A major overhang for the company is the impending launch of generics of one of its best selling drugs, Lucentis (ranibizumab), for age-related macular degeneration. In Q2, Roche (OTCQX:RHHBY) reported US sales of the treatment of CHF 316M ($320.1M), a decline of ~4% from the year-ago period.

On Monday, Coherus BioSciences (CHRS) will launch Cimerli, its biosimilar to Lucentis, in the US. In September, the European Medicines Agency’s recommended approval of Stada’s Ximluci biosimilar in the EU.

Roche is hoping that its follow-in to Lucentis, Vabysmo (faricimab), will blunt some of the blow from Lucentis generics. In Q2, it brought in sales of CHF 109M ($110.4M).

The second best performer of the month was fellow Swiss pharma Novartis (NYSE:NVS), which was down ~9%. While Novartis (NVS) benefitted earlier this year from several US drug approvals — such as Vonjo (pacritinib) and Pluvicto (lutetium Lu 177 vipivotide tetraxetan) — Q3 was much quieter on that front.

In the US in the quarter, the FDA approved a combination of the company’s Tafinlar (dabrafenib) + Mekinist (trametinib) for solid tumors with a certain mutation while in the EU, Scemblix (asciminib) was approved in August for chronic myeloid leukemia.

Novartis (NVS) just hit a 52-week low of $52.10 on Sept. 26. A major lingering concern for the pharma is the potential launch of generics of its blockbuster multiple sclerosis drug, Gilenya (fingolimod). It had 2021 sales of ~$2.8B. On Sept. 29, the US Supreme Court issued a stay on a mandate from an appeals court that would have allowed Gilenya generics.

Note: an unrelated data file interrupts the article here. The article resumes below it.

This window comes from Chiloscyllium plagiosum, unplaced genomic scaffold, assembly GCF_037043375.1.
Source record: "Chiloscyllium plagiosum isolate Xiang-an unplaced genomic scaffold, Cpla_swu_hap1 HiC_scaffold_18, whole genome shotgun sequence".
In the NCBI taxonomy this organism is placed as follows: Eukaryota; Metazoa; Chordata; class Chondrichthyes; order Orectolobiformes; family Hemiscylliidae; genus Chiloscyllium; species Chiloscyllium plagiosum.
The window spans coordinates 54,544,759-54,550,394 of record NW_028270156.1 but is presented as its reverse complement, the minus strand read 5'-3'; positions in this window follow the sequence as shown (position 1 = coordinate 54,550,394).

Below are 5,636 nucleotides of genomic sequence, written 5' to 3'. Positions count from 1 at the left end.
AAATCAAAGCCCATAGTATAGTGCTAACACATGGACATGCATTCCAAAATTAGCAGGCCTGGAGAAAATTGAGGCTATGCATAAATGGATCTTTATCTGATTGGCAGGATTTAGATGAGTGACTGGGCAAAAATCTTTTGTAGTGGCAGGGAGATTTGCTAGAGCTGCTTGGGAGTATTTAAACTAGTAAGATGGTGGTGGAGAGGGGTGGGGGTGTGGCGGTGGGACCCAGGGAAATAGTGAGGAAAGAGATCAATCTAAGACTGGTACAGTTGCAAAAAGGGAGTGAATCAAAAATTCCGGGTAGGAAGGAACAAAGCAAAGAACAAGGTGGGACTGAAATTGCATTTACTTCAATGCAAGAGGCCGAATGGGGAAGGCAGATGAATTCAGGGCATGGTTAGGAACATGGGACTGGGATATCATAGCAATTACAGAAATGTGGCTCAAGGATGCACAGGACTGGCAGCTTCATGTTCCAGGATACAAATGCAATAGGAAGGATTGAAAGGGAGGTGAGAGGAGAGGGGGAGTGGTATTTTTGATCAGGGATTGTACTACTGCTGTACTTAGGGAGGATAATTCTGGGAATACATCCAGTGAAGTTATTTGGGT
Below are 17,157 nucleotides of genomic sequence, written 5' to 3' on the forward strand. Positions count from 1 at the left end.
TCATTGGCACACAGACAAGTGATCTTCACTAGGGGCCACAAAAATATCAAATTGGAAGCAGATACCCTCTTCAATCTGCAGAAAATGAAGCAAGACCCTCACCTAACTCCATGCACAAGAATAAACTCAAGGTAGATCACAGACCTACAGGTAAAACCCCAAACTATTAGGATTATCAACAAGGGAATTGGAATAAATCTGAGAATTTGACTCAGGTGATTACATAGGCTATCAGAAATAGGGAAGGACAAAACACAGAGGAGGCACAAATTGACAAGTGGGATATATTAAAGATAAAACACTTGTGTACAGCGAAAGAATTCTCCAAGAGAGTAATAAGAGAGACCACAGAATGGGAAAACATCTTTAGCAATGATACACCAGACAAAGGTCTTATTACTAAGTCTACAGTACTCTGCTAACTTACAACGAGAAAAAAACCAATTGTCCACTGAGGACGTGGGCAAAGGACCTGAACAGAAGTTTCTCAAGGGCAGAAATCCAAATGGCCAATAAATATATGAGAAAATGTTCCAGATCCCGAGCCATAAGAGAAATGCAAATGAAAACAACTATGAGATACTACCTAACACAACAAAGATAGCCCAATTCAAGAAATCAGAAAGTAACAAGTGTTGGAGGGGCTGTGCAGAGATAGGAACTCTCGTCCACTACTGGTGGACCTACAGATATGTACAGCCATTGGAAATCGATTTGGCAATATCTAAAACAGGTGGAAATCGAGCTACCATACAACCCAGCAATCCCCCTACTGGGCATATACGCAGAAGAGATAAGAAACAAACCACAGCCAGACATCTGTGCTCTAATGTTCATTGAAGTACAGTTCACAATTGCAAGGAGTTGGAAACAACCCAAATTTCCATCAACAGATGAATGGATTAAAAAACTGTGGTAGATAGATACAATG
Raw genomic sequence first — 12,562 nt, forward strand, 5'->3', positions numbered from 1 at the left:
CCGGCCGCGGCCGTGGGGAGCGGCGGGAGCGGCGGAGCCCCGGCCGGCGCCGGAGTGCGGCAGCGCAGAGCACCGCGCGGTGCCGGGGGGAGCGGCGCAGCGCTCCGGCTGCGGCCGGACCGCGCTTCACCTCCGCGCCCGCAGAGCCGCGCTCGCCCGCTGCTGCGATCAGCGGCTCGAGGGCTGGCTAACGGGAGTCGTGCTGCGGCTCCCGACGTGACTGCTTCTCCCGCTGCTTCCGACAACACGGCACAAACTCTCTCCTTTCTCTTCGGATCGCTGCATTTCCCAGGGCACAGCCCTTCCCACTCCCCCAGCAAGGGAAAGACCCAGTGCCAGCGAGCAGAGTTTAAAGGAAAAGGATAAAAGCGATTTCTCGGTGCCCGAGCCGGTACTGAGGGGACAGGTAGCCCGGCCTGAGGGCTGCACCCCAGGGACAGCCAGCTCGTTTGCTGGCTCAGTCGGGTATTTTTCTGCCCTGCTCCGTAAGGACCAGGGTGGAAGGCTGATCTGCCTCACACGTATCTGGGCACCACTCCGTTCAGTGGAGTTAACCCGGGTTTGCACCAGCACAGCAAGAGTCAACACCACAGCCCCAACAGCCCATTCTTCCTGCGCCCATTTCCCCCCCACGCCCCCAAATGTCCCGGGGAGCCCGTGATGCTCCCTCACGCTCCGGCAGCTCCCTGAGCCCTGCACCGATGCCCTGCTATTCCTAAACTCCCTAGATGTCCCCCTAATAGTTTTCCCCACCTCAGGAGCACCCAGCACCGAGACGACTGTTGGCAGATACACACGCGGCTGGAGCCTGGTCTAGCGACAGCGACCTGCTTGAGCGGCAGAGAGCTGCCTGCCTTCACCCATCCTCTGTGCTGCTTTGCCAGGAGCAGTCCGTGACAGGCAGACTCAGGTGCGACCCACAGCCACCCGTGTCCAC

Just behind Novartis (NVS) was Danish pharma Novo Nordisk (NVO), which was off ~10% in the quarter. A key highlight for the diabetes treatment company was its $1.1B acquisition of Forma Therapeutics (FMTX), which is focused on sickle cell disease.

In September, the company was buoyed by data from a late-stage trial showed that showed once-weekly insulin icodec led to better results compared to its own once-daily Tresiba (insulin degludec).

Novo Nordisk has benefitted immensely since the June 2021 approval of Wegovy (semaglutide) as a weight-loss treatment. In Q2, however, revenue of 1.2B Danish Krone (~$158.2M) compared to 1.4B ($184.5M) in Q1.

Wegovy will also likely soon have competition from Eli Lilly’s Mounjaro (tirzepatide). Although currently only approved for diabetes, Lilly is pursuing approval Mounjaro as a weight-loss treatment. In a head-to-head trial, Mounjaro beat Wegovy in terms of A1C and body weight reductions.

AstraZeneca (NASDAQ:AZN) lost 17% in the quarter. It hit a 52-week low of $52.65 on Sept. 26. The company did have some positive catalysts in the quarter in terms of readouts from several trials looking at expanding indications for several of its oncology treatments. Last month, however, Credit Suisse cut its rating to neutral saying that AstraZeneca’s (AZN) current stock price reflects its oncology potential.

The bottom two large European pharmas, GlaxoSmithKline (NYSE:GSK) and Sanofi (NASDAQ:SNY), lost, respectively, ~18% and ~26% in the quarter. GSK’s (GSK) major event in Q3 was the July spinoff of its consumer healthcare unit into a separately traded company, Haleon (HLN), which is also down significantly since it began trading.

Sanofi (SNY), as well as GSK (GSK) and Haleon (HLN), were also impacted in the quarter by worries over potential legal exposure to lawsuits over the heartburn drug Zantine (ranitidine) and apparent links to unacceptable levels of potential human carcinogen, N-nitrosodimethylamine. The companies have said there is no evidence that Zantac is linked to cancer.

One closely watched European pharma, BioNTech, was down 14% in the quarter. The company, which along with Pfizer (PFE) developed the COVID-19 vaccine Comirnaty, has been dealing with declining sales of the shots.